Neither Morgenthau's nor the DOI's report indicate if either Lancaster or LiMandri was aware of any of the department mistakes in the lead-up to the fire—including the failure to ever do an inspection in the basement. Nor do the reports deal with the question of whether these top executives should have been directly involved in so high-profile a project, if they contended they weren't. A DOI spokeswoman told the Voice that it did not comment on the role of top DOB officials because that "would have been a judgment call," and all DOI was requested by the mayor's office to examine was whether city officials had violated or failed to enforce "any rules" in connection with the fire.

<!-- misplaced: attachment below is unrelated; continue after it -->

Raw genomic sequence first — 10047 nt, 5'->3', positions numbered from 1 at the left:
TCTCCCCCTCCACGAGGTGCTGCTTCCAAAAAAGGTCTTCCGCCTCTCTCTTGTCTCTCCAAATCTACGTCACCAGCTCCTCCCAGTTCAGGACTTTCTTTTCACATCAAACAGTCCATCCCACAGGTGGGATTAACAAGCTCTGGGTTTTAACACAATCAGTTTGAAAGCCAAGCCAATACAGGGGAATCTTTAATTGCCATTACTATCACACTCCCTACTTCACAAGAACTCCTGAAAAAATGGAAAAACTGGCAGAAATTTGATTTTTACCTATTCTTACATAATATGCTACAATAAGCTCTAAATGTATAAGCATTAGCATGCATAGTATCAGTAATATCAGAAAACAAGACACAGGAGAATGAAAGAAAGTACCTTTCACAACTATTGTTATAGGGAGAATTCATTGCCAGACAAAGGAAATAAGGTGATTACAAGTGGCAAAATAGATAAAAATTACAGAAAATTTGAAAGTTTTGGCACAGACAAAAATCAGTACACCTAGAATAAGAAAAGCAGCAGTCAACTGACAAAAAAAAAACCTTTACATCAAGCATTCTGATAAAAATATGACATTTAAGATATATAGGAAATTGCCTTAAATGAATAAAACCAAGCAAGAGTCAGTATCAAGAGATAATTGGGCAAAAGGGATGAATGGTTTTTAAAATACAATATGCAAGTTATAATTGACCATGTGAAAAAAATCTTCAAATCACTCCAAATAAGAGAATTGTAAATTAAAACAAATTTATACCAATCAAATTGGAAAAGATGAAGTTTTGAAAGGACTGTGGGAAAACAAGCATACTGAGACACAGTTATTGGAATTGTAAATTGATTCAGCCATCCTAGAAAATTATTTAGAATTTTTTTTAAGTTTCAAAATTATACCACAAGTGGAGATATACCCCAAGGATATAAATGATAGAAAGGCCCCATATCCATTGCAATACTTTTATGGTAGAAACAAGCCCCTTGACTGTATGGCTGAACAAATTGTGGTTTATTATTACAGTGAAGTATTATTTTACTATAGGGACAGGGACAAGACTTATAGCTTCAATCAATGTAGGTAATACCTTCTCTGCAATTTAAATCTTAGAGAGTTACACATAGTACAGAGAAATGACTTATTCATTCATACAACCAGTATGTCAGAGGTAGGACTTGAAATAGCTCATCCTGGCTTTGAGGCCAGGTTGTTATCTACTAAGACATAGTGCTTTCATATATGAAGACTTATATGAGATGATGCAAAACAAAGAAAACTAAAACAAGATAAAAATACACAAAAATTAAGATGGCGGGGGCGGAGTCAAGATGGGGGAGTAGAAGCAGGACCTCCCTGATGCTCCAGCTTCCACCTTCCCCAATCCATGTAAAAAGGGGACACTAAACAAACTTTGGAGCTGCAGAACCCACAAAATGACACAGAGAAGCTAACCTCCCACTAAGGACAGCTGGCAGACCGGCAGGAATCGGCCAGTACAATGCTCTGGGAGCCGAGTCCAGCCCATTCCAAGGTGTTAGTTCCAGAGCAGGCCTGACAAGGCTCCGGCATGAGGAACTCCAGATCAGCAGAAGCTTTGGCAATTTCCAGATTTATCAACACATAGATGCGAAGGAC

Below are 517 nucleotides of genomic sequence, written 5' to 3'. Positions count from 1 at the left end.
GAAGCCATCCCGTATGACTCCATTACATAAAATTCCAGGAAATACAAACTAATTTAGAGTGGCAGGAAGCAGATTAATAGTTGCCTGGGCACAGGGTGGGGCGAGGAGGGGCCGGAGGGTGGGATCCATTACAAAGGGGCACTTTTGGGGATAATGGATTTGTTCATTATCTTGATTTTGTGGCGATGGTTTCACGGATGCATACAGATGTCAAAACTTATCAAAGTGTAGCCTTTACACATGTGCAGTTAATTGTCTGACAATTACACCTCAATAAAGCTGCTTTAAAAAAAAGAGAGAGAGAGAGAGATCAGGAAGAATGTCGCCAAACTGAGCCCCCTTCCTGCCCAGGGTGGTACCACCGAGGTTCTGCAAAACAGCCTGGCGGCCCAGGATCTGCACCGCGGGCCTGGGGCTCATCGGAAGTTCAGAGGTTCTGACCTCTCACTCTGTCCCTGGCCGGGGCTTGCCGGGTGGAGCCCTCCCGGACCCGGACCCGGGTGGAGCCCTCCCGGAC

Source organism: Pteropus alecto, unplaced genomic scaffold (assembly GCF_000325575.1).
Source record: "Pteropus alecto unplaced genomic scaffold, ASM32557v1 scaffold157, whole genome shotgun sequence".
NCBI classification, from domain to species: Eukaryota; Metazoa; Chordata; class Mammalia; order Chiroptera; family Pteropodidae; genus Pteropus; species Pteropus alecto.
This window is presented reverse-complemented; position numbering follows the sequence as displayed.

An e-mail to the Voice from the DOB indicated that LiMandri "was aware of the decision" to issue alteration rather than demolition permits "and did not object," observing that, nonetheless, "no investigation has raised any questions about Commissioner LiMandri's role." In fact, without naming LiMandri or Lancaster, the DOI criticized the issuance of an alteration permit and concluded that "regardless of the type of permit issued to a contractor, the DOB should not permit projects to undergo demolition until the abatement process is fully completed," precisely what the DOB is now doing on the site. The FDNY's 176-page report on the fire similarly pointed out in the second paragraph of the first page that "no demolition permit was filed or issued," noting that, instead, the DOB issued alteration permits—a point the FDNY reiterated later in the assessment.